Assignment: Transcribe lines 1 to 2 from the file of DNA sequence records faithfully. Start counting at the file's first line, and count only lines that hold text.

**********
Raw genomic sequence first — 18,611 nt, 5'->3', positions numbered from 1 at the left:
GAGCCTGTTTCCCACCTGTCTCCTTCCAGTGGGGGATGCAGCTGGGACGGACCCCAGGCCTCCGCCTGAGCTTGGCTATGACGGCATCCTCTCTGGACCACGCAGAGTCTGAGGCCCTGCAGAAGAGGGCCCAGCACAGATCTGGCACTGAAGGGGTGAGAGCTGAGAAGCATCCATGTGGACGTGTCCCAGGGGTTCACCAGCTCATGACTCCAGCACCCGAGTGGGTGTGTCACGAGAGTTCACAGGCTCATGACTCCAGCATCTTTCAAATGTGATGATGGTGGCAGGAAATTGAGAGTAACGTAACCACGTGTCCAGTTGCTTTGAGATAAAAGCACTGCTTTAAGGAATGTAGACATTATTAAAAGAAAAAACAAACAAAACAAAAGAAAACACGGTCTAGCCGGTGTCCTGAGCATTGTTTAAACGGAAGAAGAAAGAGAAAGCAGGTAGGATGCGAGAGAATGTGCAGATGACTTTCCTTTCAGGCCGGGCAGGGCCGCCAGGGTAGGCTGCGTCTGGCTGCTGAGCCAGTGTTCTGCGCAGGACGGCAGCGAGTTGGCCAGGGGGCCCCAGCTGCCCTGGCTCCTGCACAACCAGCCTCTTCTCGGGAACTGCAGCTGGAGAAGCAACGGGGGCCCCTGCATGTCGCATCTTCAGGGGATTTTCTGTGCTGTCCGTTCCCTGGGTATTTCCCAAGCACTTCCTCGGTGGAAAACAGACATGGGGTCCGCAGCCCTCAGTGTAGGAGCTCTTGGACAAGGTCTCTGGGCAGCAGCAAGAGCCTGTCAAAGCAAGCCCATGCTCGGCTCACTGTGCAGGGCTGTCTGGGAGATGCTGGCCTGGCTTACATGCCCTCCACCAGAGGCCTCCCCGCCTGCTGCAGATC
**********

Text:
Raw genomic sequence first — 18,611 nt, 5'->3', positions numbered from 1 at the left:
GAGCCTGTTTCCCACCTGTCTCCTTCCAGTGGGGGATGCAGCTGGGACGGACCCCAGGCCTCCGCCTGAGCTTGGCTATGACGGCATCCTCTCTGGACCACGCAGAGTCTGAGGCCCTGCAGAAGAGGGCCCAGCACAGATCTGGCACTGAAGGGGTGAGAGCTGAGAAGCATCCATGTGGACGTGTCCCAGGGGTTCACCAGCTCATGACTCCAGCACCCGAGTGGGTGTGTCACGAGAGTTCACAGGCTCATGACTCCAGCATCTTTCAAATGTGATGATGGTGGCAGGAAATTGAGAGTAACGTAACCACGTGTCCAGTTGCTTTGAGATAAAAGCACTGCTTTAAGGAATGTAGACATTATTAAAAGAAAAAACAAACAAAACAAAAGAAAACACGGTCTAGCCGGTGTCCTGAGCATTGTTTAAACGGAAGAAGAAAGAGAAAGCAGGTAGGATGCGAGAGAATGTGCAGATGACTTTCCTTTCAGGCCGGGCAGGGCCGCCAGGGTAGGCTGCGTCTGGCTGCTGAGCCAGTGTTCTGCGCAGGACGGCAGCGAGTTGGCCAGGGGGCCCCAGCTGCCCTGGCTCCTGCACAACCAGCCTCTTCTCGGGAACTGCAGCTGGAGAAGCAACGGGGGCCCCTGCATGTCGCATCTTCAGGGGATTTTCTGTGCTGTCCGTTCCCTGGGTATTTCCCAAGCACTTCCTCGGTGGAAAACAGACATGGGGTCCGCAGCCCTCAGTGTAGGAGCTCTTGGACAAGGTCTCTGGGCAGCAGCAAGAGCCTGTCAAAGCAAGCCCATGCTCGGCTCACTGTGCAGGGCTGTCTGGGAGATGCTGGCCTGGCTTACATGCCCTCCACCAGAGGCCTCCCCGCCTGCTGCAGATC